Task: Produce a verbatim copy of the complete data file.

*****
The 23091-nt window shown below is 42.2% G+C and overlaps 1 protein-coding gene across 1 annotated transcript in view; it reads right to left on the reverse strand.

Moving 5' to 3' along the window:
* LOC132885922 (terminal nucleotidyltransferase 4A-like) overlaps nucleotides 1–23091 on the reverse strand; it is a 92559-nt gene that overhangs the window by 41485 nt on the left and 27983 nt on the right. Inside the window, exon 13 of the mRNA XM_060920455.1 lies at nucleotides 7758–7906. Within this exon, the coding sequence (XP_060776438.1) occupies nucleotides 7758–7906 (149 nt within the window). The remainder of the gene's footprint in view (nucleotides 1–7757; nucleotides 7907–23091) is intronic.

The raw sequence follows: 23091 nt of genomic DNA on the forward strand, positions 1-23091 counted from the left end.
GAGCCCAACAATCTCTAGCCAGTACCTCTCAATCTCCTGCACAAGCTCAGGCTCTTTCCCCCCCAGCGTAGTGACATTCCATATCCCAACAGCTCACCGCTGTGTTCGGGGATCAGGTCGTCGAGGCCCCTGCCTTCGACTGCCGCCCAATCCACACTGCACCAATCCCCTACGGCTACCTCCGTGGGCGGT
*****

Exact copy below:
The 23091-nt window shown below is 42.2% G+C and overlaps 1 protein-coding gene across 1 annotated transcript in view; it reads right to left on the reverse strand.

Moving 5' to 3' along the window:
* LOC132885922 (terminal nucleotidyltransferase 4A-like) overlaps nucleotides 1–23091 on the reverse strand; it is a 92559-nt gene that overhangs the window by 41485 nt on the left and 27983 nt on the right. Inside the window, exon 13 of the mRNA XM_060920455.1 lies at nucleotides 7758–7906. Within this exon, the coding sequence (XP_060776438.1) occupies nucleotides 7758–7906 (149 nt within the window). The remainder of the gene's footprint in view (nucleotides 1–7757; nucleotides 7907–23091) is intronic.

The raw sequence follows: 23091 nt of genomic DNA on the forward strand, positions 1-23091 counted from the left end.
GAGCCCAACAATCTCTAGCCAGTACCTCTCAATCTCCTGCACAAGCTCAGGCTCTTTCCCCCCCAGCGTAGTGACATTCCATATCCCAACAGCTCACCGCTGTGTTCGGGGATCAGGTCGTCGAGGCCCCTGCCTTCGACTGCCGCCCAATCCACACTGCACCAATCCCCTACGGCTACCTCCGTGGGCGGT